The Trouble With Bread: What I Discovered When I Tried to Get to the Bottom of My Gluten Intolerance
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When I eat standard sliced American bread, I may as well be hung over. I get a stomachache, nausea and become generally exhausted, as if my body is trying to fight off the bread. But the symptoms vary in severity. Because of this, after intermittently giving up bread, I will think I have imagined it all, try to eat bread again, and get sick all over again.
It’s a delirious cycle of love and abuse, a drug I can’t give up. I often find the succulent morsels of a toasted honey wheat or raspberry jam-slathered brioche worth an evening holding my stomach, rocking on my bed.
I love bread so much, I allow myself to forget how bad I feel after eating it. But after about two blissful years of this denial, I finally decided to do something about it.
Until recently, the idea of not being able to eat wheat was preposterous. Bread has been a staple of human life for 10,000 years, since the ancient Sumerians and Egyptians discovered its ability to literally rise above other grains, thanks to this little protein called gluten.
“Gluten is the reason that wheat was able to conquer the planet,” food writer Michael Pollan, who explores the wonders of gluten in his most recent book, Cooked, told me. Gluten, which is a combination of the proteins gliadin and glutenin, gives wheat flour a certain elasticity when mixed with water that makes it easy to work with and helps hold pockets of air within the dough, allowing it to rise.
But gluten intolerance has become a significant health concern in just the past decade or so. Celiac disease, an extreme autoimmune reaction to gluten, has increased fourfold since the 1950s. And whereas wheat counts for one-fifth of the calories in the American diet, fully a third of American adults think they should stop eating it.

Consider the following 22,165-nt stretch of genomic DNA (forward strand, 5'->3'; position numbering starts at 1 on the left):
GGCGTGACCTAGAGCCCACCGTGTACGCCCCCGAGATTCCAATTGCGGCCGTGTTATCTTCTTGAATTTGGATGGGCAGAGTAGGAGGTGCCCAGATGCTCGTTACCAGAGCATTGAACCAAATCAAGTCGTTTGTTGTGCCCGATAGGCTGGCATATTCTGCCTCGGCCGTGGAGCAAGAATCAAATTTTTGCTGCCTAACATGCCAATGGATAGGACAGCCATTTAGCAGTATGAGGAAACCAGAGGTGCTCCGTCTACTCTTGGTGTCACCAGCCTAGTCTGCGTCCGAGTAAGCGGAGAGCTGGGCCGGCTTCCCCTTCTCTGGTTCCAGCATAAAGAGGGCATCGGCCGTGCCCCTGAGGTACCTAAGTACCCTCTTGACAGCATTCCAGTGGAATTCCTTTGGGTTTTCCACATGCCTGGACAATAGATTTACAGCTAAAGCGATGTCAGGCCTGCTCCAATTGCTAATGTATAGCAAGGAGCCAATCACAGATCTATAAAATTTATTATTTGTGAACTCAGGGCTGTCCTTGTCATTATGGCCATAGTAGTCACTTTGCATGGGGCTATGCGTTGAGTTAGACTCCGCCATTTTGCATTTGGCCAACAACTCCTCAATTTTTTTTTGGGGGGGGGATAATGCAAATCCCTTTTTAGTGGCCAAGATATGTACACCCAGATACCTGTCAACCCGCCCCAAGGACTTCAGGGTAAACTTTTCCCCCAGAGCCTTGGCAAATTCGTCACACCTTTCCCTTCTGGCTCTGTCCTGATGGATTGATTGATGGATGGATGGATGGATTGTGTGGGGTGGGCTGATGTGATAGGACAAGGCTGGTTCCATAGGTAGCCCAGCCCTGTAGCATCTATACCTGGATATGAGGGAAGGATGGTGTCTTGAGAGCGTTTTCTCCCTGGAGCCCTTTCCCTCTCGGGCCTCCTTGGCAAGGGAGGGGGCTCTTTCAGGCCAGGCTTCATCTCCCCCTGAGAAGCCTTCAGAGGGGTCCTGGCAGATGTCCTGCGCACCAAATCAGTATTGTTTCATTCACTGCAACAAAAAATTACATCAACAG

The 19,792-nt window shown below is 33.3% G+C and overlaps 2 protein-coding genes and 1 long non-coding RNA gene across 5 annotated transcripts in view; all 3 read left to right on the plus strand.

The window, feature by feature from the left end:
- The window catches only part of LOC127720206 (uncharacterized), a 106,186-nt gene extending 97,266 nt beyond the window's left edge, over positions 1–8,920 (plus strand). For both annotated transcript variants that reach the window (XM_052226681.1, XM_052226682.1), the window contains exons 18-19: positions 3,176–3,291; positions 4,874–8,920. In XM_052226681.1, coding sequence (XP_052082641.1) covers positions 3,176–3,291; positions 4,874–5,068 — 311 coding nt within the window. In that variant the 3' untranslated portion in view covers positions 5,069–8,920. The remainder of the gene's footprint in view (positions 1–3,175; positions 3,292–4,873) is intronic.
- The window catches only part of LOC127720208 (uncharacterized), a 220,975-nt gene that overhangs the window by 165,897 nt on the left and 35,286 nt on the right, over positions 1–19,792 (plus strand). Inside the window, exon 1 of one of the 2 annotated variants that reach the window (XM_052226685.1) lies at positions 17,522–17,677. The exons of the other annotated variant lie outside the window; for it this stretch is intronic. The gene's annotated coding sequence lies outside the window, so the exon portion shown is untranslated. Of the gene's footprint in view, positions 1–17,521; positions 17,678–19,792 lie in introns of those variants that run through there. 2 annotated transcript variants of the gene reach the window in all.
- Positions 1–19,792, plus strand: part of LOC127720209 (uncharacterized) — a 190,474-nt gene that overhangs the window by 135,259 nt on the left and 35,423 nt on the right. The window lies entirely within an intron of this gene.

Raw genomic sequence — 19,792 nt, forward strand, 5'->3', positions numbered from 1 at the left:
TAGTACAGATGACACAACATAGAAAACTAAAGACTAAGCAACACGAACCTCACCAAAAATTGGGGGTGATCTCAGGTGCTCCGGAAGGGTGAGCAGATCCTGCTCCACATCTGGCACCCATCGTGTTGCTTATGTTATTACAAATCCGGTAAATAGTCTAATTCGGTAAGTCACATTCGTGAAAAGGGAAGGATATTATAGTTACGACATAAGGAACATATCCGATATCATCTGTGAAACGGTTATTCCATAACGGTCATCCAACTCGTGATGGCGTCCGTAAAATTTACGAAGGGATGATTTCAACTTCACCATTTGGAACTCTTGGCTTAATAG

Which led me to the Gluten & Allergen Free Expo at a Marriott in South San Francisco. The place was circus-like, with vendors pulling acrobatic tricks with their words to draw in the expectant consumer crowd.
“This won our national Sophie award,” says one fiercely smiling woman, gripping a box of cookies and talking close to the face of a semi-interested passerby. “So for 2012, best snack food in the organic, gluten-free product line.”
Hordes of well-fed families pushed their way from booth to booth, brochures in hand and kids in tow. They shifted weight on weekend sneakers as vendors lured them with their unusual wares: Tapioca flour. Potato starch. Rice flour.
The “gluten-free” label has become one of the best ways to sell a product. The industry is worth upward of $4 billion, and is expected to exceed $6.6 billion by 2017. Many books, diets and self-proclaimed medical specialists have taken advantage of this new trend. It has become so trendy, in fact, that even gallons of milk, that contain no gluten to begin with, have started to get the “gluten-free” stamp.
If nothing else, the gluten-free industry has shown me where I am apt to find the notorious substance, which is often used as an additive or filler in otherwise wheat-less foods: salad dressings, soy sauce and other condiments, beer, some ice creams, even deodorant. But it is most common in wheat, barley and rye, and some say, oats.
But “gluten-free” doesn’t mean healthy. Cutting down on carbs can be great in general, but transitioning to these ultra-sweet, other refined flours, as wheat replacements often are, can actually be worse for you than the wheat itself (which, at least in its whole grain form, can be quite good for you).